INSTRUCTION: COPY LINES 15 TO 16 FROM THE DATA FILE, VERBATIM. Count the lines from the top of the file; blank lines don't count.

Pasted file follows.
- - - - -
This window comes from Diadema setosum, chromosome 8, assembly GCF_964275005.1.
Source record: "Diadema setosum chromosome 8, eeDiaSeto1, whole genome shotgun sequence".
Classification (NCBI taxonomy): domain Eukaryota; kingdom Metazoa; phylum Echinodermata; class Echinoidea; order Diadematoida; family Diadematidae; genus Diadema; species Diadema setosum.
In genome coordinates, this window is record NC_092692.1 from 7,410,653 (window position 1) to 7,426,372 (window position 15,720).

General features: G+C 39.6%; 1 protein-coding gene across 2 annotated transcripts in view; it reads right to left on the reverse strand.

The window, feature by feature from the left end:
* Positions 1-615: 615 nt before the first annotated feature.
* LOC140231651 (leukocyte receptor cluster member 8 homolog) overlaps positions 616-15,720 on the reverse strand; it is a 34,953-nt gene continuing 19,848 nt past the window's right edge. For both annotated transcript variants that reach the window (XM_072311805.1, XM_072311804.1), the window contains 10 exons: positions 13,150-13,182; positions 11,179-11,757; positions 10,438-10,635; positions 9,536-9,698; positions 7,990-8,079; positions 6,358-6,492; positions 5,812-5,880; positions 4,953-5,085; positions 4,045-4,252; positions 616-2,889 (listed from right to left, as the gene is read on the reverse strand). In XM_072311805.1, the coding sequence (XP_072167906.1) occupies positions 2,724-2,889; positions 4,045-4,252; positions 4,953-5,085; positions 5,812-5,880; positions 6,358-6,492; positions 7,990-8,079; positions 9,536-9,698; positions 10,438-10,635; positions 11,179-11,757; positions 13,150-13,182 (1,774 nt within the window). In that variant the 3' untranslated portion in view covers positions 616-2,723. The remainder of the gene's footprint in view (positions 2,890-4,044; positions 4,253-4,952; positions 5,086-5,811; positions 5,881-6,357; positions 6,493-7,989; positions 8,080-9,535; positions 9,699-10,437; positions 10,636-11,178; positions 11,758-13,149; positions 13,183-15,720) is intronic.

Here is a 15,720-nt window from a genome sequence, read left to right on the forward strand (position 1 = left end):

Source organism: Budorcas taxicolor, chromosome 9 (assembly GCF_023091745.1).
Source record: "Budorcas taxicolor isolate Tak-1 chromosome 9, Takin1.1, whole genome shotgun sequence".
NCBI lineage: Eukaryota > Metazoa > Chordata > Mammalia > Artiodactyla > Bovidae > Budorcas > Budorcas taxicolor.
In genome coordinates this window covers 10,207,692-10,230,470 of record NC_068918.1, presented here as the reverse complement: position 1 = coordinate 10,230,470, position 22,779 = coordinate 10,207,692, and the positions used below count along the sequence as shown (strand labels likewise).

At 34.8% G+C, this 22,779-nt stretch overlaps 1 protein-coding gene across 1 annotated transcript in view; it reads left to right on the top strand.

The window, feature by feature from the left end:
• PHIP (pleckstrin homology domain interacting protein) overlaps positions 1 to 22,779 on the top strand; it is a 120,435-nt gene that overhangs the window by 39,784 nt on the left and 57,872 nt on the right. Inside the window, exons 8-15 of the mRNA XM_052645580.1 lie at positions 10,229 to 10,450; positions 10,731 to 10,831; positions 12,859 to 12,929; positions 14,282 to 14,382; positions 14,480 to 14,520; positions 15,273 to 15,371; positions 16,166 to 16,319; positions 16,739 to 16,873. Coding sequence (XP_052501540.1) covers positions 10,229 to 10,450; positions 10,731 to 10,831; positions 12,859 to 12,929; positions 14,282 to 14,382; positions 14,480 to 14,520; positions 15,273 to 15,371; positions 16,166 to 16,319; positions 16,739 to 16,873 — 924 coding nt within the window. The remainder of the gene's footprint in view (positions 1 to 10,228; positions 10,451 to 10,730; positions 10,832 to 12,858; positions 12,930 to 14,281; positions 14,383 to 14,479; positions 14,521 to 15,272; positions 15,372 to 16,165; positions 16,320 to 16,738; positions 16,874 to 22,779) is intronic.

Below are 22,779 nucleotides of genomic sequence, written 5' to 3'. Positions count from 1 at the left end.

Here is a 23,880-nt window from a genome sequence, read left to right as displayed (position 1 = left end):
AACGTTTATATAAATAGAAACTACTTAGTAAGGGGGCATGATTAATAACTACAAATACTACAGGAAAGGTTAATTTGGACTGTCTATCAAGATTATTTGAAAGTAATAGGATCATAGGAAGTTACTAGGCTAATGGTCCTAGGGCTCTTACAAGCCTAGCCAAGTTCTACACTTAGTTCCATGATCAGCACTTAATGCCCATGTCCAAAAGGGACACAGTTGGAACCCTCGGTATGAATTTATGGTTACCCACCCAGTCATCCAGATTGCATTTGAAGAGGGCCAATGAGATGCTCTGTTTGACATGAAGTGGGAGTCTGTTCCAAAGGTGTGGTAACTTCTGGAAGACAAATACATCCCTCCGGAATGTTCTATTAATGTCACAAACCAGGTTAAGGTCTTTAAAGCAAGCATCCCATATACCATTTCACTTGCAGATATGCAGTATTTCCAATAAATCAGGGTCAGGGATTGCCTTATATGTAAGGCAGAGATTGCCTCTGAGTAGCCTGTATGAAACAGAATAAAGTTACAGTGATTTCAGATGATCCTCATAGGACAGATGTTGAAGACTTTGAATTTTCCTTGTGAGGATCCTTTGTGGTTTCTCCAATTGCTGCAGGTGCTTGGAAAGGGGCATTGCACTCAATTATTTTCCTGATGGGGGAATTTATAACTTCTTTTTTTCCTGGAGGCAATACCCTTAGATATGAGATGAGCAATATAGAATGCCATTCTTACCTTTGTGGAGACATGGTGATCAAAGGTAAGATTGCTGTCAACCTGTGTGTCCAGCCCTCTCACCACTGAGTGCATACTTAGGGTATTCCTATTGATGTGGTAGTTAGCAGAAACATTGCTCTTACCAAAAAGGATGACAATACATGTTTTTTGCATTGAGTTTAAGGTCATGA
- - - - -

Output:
The window, feature by feature from the left end:
• PHIP (pleckstrin homology domain interacting protein) overlaps positions 1 to 22,779 on the top strand; it is a 120,435-nt gene that overhangs the window by 39,784 nt on the left and 57,872 nt on the right. Inside the window, exons 8-15 of the mRNA XM_052645580.1 lie at positions 10,229 to 10,450; positions 10,731 to 10,831; positions 12,859 to 12,929; positions 14,282 to 14,382; positions 14,480 to 14,520; positions 15,273 to 15,371; positions 16,166 to 16,319; positions 16,739 to 16,873. Coding sequence (XP_052501540.1) covers positions 10,229 to 10,450; positions 10,731 to 10,831; positions 12,859 to 12,929; positions 14,282 to 14,382; positions 14,480 to 14,520; positions 15,273 to 15,371; positions 16,166 to 16,319; positions 16,739 to 16,873 — 924 coding nt within the window. The remainder of the gene's footprint in view (positions 1 to 10,228; positions 10,451 to 10,730; positions 10,832 to 12,858; positions 12,930 to 14,281; positions 14,383 to 14,479; positions 14,521 to 15,272; positions 15,372 to 16,165; positions 16,320 to 16,738; positions 16,874 to 22,779) is intronic.